The Gangster We Are All Looking For by Lê Thi Diem Thúy
My rating: 5 of 5 stars
This book was beautifully and poignantly written. The language was simple, yet compelling and visual. The book is clearly somewhat autobiographical, and while there are undercurrents of sadness, there is also enough joy and happiness to make the corners of one’s heart turn up, because we have all been there, too, we just didn’t say it as well.
For example, the chapter titled palm is about both palm trees and the palm of the narrator’s hand. The opening paragraph says, “The trees in the neighborhood were palms and eucalyptus. Along the sides of many of the houses were bushes of white jasmine that bloomed in the evening. Young girls picked the flowers and, with a thread and needle, strung the blooms into garlands. They made themselves crowns and necklaces and bracelets. If allowed to, they would wear the flowers to bed. By morning, the garlands lay crushed and spent, the white having aged to yellow, but the fragrance remained across every throat and wrist and crown that had worn them.”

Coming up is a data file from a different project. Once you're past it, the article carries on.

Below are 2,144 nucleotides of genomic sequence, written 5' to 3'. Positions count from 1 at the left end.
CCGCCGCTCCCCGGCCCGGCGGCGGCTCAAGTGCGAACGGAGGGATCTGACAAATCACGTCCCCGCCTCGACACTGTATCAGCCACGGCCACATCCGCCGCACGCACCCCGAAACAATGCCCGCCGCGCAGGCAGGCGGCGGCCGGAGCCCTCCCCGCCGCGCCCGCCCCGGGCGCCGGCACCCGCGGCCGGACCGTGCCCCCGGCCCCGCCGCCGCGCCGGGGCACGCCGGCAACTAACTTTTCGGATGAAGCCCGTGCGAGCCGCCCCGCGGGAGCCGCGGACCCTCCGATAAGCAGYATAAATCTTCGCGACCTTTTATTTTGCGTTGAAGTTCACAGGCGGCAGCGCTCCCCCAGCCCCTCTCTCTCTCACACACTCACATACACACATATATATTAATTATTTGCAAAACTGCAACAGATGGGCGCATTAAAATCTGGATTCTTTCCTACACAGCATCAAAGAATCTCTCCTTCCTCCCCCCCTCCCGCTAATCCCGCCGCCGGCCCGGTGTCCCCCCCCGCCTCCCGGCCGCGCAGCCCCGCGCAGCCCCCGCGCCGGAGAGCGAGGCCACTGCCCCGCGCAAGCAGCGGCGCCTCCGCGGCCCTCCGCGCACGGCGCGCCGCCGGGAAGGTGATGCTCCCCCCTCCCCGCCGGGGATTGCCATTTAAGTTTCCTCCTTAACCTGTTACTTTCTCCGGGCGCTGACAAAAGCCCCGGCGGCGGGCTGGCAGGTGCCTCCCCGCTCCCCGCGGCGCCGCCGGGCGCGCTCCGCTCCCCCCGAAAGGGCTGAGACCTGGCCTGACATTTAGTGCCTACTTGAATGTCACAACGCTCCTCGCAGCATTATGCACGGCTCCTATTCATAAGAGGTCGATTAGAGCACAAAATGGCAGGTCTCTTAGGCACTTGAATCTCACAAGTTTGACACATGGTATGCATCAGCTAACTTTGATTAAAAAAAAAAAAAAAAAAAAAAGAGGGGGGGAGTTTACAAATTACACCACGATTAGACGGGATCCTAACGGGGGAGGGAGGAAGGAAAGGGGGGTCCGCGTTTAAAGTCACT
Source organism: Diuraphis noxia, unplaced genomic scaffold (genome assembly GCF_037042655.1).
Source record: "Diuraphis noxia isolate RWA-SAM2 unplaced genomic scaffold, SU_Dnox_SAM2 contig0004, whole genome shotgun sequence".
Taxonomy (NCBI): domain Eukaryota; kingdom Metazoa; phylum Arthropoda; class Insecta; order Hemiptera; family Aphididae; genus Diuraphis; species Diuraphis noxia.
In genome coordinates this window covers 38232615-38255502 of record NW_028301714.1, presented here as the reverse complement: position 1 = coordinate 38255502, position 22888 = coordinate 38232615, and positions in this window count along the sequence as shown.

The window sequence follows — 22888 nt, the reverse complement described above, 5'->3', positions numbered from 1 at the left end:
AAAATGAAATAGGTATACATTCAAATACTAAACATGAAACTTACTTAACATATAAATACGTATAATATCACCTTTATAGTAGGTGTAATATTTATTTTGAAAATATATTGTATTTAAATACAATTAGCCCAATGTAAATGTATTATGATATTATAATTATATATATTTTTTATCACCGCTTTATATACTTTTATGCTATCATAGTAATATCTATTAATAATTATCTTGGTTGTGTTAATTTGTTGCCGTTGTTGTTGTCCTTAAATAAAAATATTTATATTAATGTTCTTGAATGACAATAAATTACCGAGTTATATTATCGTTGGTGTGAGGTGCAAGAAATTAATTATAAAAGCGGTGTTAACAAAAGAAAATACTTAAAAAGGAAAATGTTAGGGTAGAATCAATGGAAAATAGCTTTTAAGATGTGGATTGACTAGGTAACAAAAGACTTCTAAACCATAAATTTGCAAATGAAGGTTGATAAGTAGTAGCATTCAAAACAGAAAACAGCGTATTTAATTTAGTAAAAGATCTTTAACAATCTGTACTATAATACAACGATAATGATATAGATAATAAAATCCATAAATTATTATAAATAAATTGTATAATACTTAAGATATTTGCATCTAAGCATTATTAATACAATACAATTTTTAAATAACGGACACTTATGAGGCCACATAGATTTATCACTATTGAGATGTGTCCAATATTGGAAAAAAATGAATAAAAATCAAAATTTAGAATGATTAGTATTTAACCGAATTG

The story is of an immigrant family from Vietnam, who are dealing with the dual challenges of moving to the United States and of making peace with the Vietnam War.
Somehow, in my history classes, we never quite discussed the Vietnam War. We never made it that far along. I’m not sure if it was intentional, as we were the children of the generation who fought that war, and it is possible that our parents would have strong and mixed reactions about what we should learn, or if my teachers weren’t quite as good as time management as they should have been and simply didn’t get that far in the textbooks. Either way, this book provided a glimpse of the repercussions of that war from a new point of view.
All in all the book is masterfully written, and a joy to read.
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